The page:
To celebrate the milestone we’ll be giving updates about some of the first entrepreneurs who graduated from the program and their businesses: Curtis Washington from That’s What’s Up food truck, Aaron Metthe of Salt City Coffee, and  Zaw Nyein of Aloha Japanese Bento Express. Stay tuned!

Photo Friday: By A Show of Hands

Written by Mary Beth Schwartzwalder  • September 16, 2016

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Place Your Vote For Best of Syracuse

Written by Mary Beth Schwartzwalder  • September 12, 2016

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Syracuse New Times needs your vote for the Best of Syracuse, an annual online event that celebrates local businesses in over 170 categories. We were excited to see a handful of Northside businesses nominated for the contest, including

Francesca’s Cucina for Best Date Night and Best Italian Restaurant

ArtRage for Best Art Gallery

Hairanoia for Best Hair Salon

New Century for Best Asian Restaurant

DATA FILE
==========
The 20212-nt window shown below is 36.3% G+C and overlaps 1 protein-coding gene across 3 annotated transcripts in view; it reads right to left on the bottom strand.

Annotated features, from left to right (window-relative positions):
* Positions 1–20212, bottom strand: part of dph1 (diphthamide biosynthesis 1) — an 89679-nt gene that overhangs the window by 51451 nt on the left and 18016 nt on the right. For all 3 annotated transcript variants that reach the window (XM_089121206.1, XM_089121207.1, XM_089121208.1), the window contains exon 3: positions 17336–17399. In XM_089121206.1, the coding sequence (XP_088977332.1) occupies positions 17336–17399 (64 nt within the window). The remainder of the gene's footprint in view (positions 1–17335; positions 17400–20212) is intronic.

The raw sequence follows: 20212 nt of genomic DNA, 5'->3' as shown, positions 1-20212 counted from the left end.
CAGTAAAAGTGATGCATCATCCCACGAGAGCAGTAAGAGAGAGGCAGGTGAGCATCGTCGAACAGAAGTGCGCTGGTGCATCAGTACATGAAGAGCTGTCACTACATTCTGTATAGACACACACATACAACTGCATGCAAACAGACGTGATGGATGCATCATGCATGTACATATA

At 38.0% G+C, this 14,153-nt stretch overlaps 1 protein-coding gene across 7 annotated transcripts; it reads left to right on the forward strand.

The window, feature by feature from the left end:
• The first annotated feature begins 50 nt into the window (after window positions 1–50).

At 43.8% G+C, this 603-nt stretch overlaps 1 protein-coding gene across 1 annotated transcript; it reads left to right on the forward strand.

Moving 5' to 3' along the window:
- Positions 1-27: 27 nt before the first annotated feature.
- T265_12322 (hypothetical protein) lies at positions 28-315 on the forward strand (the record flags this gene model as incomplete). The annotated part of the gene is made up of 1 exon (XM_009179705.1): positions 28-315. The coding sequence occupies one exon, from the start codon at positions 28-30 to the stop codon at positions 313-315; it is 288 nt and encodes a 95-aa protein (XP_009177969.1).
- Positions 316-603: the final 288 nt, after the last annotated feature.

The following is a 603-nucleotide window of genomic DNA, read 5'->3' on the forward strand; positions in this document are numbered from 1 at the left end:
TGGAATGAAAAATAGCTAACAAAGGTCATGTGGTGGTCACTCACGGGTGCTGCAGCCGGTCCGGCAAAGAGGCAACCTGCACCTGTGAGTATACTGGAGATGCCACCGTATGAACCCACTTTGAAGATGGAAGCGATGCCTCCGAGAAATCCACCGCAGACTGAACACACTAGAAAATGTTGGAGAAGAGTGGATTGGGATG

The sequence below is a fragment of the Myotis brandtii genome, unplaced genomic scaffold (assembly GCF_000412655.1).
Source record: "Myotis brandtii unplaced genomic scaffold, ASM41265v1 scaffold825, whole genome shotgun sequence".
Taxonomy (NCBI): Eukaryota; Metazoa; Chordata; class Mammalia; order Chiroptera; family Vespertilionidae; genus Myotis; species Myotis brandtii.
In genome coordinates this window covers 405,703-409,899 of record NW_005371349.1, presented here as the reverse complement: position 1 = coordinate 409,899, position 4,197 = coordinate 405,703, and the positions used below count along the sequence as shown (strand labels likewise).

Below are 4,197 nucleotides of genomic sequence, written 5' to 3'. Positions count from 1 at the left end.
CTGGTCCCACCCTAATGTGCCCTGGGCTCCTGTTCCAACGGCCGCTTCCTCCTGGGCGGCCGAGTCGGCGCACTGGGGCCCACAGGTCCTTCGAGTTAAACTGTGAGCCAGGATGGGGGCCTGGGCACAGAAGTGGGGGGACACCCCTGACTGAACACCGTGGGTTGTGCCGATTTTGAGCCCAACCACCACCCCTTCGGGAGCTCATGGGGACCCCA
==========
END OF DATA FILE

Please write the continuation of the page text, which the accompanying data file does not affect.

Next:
Columbus Bakery and Biscotti Cafe for Best Bakery

Karen’s Catering for Best Local Caterer

Red Olive for Best Middle Eastern Restaurant

Biscotti Cafe for Best Birthday Cakes

Vinomania for Best Liquor Store

Laci’s Tapas Bar for best LGBT-friendly Bar

Rocky’s Cigars for Best Smoke Shop

Another nominee on the list is Up Start entrepreneur Curtis Washington as Best Local Chef and his food truck, That’s What’s Up, for Best Food Truck/Food Stand.

Voting ends September 21st. You can place your vote here and learn more about the Best of Syracuse here. The winners will be announced in the October 5th edition of the New Times.

 

Photo Friday: The Elephant In The Room

Written by Mary Beth Schwartzwalder  • September 9, 2016

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Syracuse ELL Classes Teach More Than Just English

Written by Lexie Kwiek  • September 7, 2016

Lexie2_for webEditor’s Note: Lexie is a proud AmeriCorps VISTA alum with a master’s degree in Communications & New Media Marketing from Southern New Hampshire University. She currently works as the Volunteer & Community Engagement Coordinator for NEHDA and the Syracuse Northeast Community Center. As part of our collaboration with NEHDA, we’ve asked her to write guest posts for us each month, taking a deeper look into the Northside, its businesses and residents. All of her posts can be found under the “NEHDA” category. To learn more about NEHDA, visit their website and Facebook.